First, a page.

Red Cross volunteers fill a variety of positions at Womack Army Medical Center, helping care for patients in numerous capacities while asking nothing in return.
Connie Kern has been volunteering as a reflexologist at WAMC for the past year and has donated more than 1,500 hours of service as a provider in the Interdisciplinary Pain Management Center, also referred to as the Pain Clinic. She has also worked with the Intrepid Spirit program and the Psychiatry Ward. Through her efforts, she’s provided Integrative Medical Reflex Therapy treatment sessions to hundreds of Soldiers suffering from chronic pain.
As a Board Certified Reflexologist with 20 years of education and experience in her field, Kern applies pressure to specific reflex points on the feet that correspond to different areas of the body, including joints, organs and muscle groups. The integrative therapy, also referred to as IMRT, is a hybrid treatment that combines medical and classic therapeutic reflexology with breathing and stretching exercises.
In alignment with WAMC’s mission to be at the forefront in medical advancements, Kern’s work represents a therapy that has not been offered at any other hospital.
Her work with Womack’s Clinical Investigations team represents a pilot study designed to determine whether IMRT Reflexology is effective in treating chronic pain in the military community.
Kern recently presented the study’s finding from the more than 300 individual patients’ therapeutic sessions at the National Military Health Research Systems symposium. The first 113 patients with chronic pain who received the IMRT treatment reported a 47.1 percent decrease in pain. She said that she hopes to continue being able to use her skills and experience to help alleviate pain for injured Soldiers.
“In my opinion, reflexology is a part of the bigger picture,” she said. “It is part of a comprehensive medical program. It doesn’t replace the care they’re receiving, it enhances it. You still need clinical tests. You need medications. IMRT is another part of the overall treatment plan.”
She said that reflexology helps decrease the pain for a lot of chronic pain sufferers by addressing the loss of circulation and the inflammation that comes with an injury, along with providing support to the appropriate body systems to promote healing.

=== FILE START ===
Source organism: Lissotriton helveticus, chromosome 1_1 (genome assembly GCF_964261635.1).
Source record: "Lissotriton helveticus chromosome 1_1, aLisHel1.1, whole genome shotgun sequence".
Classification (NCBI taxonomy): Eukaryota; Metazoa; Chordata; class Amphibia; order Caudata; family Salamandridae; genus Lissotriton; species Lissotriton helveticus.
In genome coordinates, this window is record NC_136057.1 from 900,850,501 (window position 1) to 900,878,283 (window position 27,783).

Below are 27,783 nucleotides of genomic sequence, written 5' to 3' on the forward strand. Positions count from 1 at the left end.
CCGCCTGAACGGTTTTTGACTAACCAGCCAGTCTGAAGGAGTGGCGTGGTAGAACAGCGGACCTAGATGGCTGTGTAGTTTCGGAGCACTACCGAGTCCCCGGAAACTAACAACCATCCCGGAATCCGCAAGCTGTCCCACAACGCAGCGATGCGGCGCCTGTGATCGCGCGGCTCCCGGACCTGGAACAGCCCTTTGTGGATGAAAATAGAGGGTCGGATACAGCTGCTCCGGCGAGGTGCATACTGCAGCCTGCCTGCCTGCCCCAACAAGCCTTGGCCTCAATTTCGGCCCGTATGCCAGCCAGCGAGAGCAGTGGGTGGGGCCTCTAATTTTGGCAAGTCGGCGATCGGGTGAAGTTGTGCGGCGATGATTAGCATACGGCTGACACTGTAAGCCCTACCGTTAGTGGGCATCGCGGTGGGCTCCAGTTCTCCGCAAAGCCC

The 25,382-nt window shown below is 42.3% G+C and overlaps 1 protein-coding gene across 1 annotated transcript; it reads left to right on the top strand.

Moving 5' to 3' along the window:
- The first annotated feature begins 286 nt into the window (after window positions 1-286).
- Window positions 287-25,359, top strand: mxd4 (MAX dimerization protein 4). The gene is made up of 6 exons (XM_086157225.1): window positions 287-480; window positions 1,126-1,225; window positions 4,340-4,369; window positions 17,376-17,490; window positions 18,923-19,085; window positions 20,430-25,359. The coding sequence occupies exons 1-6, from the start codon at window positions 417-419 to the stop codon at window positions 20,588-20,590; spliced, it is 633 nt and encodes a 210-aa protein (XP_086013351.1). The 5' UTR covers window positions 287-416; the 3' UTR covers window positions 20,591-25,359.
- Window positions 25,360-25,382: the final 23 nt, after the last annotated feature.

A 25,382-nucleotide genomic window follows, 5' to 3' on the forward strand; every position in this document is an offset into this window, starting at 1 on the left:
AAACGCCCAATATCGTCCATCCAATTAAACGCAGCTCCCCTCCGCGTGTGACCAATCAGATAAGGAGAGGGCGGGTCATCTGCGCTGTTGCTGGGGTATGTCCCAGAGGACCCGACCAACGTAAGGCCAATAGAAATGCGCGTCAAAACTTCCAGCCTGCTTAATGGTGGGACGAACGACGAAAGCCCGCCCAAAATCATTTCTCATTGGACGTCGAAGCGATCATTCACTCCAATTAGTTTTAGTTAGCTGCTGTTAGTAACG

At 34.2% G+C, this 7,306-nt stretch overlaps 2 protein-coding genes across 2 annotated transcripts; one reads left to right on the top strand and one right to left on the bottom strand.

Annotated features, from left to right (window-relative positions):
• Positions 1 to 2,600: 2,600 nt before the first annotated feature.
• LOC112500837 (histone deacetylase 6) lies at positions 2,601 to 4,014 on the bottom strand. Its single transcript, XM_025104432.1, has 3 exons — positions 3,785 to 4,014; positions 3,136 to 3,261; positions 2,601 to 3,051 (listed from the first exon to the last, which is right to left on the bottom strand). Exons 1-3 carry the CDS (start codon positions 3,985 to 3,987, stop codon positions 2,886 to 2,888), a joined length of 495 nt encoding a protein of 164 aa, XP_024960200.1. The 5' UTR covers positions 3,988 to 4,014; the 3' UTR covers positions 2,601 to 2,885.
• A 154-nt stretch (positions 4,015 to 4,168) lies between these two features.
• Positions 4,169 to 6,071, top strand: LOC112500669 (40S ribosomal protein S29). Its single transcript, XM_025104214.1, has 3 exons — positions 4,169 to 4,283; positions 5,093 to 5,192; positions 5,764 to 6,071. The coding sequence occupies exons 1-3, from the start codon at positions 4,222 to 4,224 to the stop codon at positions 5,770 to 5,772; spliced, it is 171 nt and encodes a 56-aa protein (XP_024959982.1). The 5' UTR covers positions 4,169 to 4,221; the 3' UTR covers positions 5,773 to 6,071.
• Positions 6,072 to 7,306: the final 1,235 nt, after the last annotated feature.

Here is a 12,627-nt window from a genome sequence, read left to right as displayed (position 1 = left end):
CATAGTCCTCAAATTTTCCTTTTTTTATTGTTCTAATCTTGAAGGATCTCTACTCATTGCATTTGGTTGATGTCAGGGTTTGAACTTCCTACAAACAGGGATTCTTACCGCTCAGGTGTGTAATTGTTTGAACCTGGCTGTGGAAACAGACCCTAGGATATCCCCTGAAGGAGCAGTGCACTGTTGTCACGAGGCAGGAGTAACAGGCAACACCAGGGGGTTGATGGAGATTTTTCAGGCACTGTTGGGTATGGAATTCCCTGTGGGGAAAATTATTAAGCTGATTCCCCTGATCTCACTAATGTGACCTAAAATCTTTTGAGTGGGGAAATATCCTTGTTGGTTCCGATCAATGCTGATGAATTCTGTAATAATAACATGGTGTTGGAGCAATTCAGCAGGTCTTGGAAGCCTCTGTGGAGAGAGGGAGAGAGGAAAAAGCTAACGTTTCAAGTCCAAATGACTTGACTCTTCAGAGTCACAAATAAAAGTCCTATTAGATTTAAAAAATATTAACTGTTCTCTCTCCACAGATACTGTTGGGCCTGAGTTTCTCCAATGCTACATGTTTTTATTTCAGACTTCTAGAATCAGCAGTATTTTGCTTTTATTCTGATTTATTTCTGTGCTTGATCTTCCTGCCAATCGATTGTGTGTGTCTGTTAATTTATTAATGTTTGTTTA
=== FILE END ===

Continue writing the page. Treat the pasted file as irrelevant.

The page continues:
“A lot of Soldiers have inflammation with their injuries,” said Kern. “Reflexology is able to target and help decrease this inflammation, putting less pressure on the injured areas. Less pressure and increased circulation makes it feel better and helps the muscles to release tension. ”
While Kern has years of experience and education in her field, she didn’t immediately start her professional career in healthcare. She was working in real estate when she got injured and was unable to walk for a while. As she recovered, her medical team began talking to her about needing surgery.
“I was in my 20s and scared about the prospect of surgery,” she said. “I ended up trying anything and everything as an alternative. That’s how I found reflexology and was so amazed with the results that I decided that this was what I wanted to do with my life. And after all these years, it still amazes me, every day.”
Kern said that she is glad that she has the opportunity to share the benefits of reflexology with others.
“Being able to help injured Soldiers manage their pain is extremely rewarding,” said Kern. “While the results are amazing, I always remind everyone that it’s still medicine, not magic. There’s a science behind what I’m doing and the results are absolutely reproducible, reliable and consistent.”
When she’s not at WAMC, Kern sees private clients and provides career training for others who desire to become certified reflexologists. She can be reached at